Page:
The House Sparrow Passer domesticus, closely associated with human presence along urban–agricultural landscapes and widely distributed outside its native range, has shown great morphological and physiological variations, with its plasticity linked to its invasiveness. Yet, there is a dearth of knowledge on the escape behavior of this sparrow along its North American invasion range. We here assessed House Sparrows alert distances in Los Angeles and Mexico City, but also in Barcelona as a control within its native distribution, considering ‘city’, ‘sex/age’ (adult males vs. adult females and juveniles), and ‘flock size’ as alert distance predictors. Through a linear model and a classification and regression tree, we identified that House Sparrow alert distances in Barcelona were significantly larger when compared to both studied North American cities (Los Angeles, Mexico City). Given that alert distances were also significantly larger in Los Angeles when contrasted with those from Mexico City, where it has been recently shown to be hyper-abundant, our results also suggest that its boldness could be related not only to an origin (native/non-native) driver, but also to a density-dependent process.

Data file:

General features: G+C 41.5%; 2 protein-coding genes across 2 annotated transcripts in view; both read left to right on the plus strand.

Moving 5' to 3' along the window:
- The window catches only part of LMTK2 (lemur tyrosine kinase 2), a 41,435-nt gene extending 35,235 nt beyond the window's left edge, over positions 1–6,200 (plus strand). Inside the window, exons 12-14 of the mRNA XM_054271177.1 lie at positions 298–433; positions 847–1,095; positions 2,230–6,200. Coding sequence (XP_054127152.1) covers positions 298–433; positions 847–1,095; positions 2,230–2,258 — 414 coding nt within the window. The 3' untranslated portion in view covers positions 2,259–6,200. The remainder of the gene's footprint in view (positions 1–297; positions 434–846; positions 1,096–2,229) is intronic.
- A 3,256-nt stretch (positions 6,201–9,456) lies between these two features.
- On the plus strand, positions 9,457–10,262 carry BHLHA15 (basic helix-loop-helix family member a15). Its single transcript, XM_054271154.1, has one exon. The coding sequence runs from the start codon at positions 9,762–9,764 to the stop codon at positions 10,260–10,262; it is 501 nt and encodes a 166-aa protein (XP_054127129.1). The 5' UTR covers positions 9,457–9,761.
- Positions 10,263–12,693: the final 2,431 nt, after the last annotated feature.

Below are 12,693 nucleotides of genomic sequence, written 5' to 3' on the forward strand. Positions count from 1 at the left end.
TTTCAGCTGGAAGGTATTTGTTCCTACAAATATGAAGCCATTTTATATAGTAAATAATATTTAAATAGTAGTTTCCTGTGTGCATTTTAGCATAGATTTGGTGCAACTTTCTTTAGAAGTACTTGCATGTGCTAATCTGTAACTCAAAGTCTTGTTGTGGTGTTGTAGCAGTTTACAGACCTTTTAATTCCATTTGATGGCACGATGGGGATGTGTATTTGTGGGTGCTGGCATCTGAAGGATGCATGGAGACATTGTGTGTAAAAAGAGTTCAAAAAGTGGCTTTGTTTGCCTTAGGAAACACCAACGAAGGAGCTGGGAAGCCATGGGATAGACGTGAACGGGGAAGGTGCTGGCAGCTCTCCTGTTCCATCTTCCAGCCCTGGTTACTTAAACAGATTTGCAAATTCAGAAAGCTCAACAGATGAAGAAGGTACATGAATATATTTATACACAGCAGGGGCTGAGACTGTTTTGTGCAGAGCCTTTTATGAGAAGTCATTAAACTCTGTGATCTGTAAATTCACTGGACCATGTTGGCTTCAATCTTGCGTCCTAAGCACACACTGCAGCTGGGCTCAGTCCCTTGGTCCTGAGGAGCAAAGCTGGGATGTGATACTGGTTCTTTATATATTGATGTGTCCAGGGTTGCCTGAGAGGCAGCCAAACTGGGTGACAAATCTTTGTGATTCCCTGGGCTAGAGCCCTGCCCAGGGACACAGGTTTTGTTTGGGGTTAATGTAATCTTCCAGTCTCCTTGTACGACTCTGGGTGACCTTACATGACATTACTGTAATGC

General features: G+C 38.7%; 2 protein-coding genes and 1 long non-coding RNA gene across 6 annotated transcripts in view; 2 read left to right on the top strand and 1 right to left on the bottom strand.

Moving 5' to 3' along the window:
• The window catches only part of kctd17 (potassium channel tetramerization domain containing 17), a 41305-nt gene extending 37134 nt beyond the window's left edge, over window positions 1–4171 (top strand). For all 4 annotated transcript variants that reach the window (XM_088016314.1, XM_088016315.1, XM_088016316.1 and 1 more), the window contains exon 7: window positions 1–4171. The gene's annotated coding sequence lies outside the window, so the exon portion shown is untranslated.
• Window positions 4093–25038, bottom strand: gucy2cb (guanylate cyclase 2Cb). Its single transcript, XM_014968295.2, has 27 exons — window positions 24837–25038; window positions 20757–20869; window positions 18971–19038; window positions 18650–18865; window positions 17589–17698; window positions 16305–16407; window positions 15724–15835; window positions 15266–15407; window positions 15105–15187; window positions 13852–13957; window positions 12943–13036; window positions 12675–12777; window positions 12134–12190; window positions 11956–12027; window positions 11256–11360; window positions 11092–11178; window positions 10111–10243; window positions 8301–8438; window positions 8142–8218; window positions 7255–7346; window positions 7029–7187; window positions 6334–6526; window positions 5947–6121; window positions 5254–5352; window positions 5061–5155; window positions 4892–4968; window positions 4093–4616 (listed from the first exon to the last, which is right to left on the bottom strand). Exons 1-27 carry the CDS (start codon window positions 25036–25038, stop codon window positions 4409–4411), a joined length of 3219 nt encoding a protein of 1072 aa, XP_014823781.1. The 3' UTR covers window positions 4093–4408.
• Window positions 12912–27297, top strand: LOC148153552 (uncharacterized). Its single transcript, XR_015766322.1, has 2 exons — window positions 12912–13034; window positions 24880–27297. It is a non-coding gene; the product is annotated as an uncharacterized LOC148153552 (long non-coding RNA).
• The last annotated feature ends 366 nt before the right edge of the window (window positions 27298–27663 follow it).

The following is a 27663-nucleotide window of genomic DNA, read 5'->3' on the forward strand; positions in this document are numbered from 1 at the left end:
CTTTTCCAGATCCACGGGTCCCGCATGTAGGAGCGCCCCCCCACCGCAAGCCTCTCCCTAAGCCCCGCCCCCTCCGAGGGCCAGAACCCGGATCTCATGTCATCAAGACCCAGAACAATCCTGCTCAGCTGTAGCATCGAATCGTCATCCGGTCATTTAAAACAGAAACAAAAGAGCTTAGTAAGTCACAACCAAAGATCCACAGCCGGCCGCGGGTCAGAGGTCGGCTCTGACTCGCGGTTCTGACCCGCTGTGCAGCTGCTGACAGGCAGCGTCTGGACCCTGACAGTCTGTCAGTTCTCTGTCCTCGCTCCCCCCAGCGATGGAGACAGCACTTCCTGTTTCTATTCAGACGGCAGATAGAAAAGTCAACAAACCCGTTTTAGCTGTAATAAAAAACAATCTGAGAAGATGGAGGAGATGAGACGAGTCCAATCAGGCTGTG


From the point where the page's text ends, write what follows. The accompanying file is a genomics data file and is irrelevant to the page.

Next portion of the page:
MacGregor-Fors, I., Quesada, J., Lee, J. G. H., & Yeh, P. J. (2019). On the lookout for danger: House Sparrow alert distance in three cities. Urban Ecosystems, 22(5), 955–960. https://doi.org/10.1007/s11252-019-00874-6